by Moses Soonagrook of St. Lawrence Island, North Bering Sea
Authentic Alaska Native Eskimo handicraft. It was carved and significantly transformed from marine mammal walrus ivory into Authentic Alaska Native Eskimo handicraft and signed by Alaska Native Eskimo artist Moses Soonagrook.
This stunning walrus was carved from walrus ivory by Moses Soonagrook of Gambell, Alaska, a small Siberian Yup'ik Eskimo village of about 700 people on St. Lawrence Island, just south of the Bering Straits. Their language is spoken on both the U.S. and Russian side of the straits. It's about 140 miles off shore from Nome Alaska, and about 40 miles from Russia. On a clear day (which is rare) you can see the mountains of Russia.
Moses has carved for many years and is a master carver. He carves from ivory tusks of walrus, walrus bone and whalebone, and trims them with baleen from Bowhead whales. He is the eldest son of the Soonagrook family of carvers. His father William Sr., brothers Billy Boy and Ladd are well known carvers in Alaska. His son Robert is learning to carve. Their work is featured the Anchorage Museum of History and Art, Airport collection and in many public, private collections and featured in a book titled "Eskimo Carvers of the Bering Sea" by Dale Kessler.
Much walrus ivory, walrus bone and whalebone are either dug up or found washed up on beaches after storms. Carving is a rich tradition for the Native Alaskan people on St. Lawrence Island, it helps sustain their proud culture and way of life in a very remote and harsh area.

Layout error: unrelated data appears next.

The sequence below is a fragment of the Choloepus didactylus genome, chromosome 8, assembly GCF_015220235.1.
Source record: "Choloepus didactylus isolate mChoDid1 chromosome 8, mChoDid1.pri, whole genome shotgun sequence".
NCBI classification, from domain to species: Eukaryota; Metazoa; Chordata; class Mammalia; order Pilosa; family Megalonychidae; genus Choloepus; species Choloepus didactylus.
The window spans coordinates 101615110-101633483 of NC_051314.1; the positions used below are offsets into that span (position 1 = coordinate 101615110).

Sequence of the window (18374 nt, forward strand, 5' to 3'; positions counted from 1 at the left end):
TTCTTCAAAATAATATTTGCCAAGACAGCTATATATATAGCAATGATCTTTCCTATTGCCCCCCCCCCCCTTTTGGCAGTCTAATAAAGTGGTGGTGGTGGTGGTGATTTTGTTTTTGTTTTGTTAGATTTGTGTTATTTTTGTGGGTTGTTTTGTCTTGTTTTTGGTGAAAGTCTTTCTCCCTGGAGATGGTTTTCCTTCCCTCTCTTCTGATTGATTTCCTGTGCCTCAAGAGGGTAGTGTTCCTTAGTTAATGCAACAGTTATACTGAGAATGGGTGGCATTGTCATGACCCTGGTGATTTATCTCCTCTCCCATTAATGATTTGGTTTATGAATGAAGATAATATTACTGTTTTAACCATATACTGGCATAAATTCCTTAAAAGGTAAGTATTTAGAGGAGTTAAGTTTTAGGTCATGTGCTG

Walrus(Odobenus rosmarus, meaning tooth walker), or "Ayveq" - which is walrus in the Siberian Yup'ik language. This beautiful walrus was carved from an ivory tusk found in the old village of Gambell. The center of the tusk is a rich mottled texture while the outer portions are a smooth cream and pure white color. This walrus is very rich in texture and color. The rich mottled center of the tusk can be seen in the upper center back part of the body, the outer cream and pure white can be seen on the front and back. The white is very prominent on the sides, the front flipper and the snout. The tusks of the walrus are inlaid walrus "whiskers", which are actually the bristle whiskers from the snout of a walrus. Walrus whiskers are sensory organs for finding clams and crabs on the sea floor. The eyes are inlaid baleen, a fibrous black material found in the mouth of Bowhead whales, they strain food through it. It's mounted on a bone base. This walrus is in an alert position, head high and forward flipper raised, it's spotted something in the distance, perhaps a Yup'ik hunter or a Polar Bear.
In the Siberian Yup'ik culture the walrus was a source of food, tools and material for artwork and trading. The female hides were stretched over driftwood to make their boats called "umiaks". Walrus were generally hunted from "umiaks". Walrus will defend themselves and the herd will come to rescue a hunted walrus. Individual walrus were driven ashore with the aid of a baleen clapper, or flat piece of baleen they would slap the ocean surface with, which sounded like an Orca (Killer Whale), the enemy of the walrus. The walrus would seek land, where the hunters waited. The walrus is considered a bringer of good luck and happiness. A walrus hauled out on the ice is called "nunavak".
Care of ivory includes avoiding extremes in temperature change; give it an occasional light coating of baby oil or mineral oil, put it on a cloth or a Q-tip, avoid acid based lemon oil, and avoid hot dry areas of low humidity such as direct sun in a window or a heat register. Remember, our pet dogs, cats and birds really like ivory also!
Moses signed the bottom. The ivory piece (not the base) measures 3 inches long, 2 inches wide and stands 2 1/2 inches high.
This a real fine piece, rich in color and texture carved by an Eskimo carver from a very remote area of the world. It would make a great gift from Alaska or a nice addition to a collection.
Buy it Now!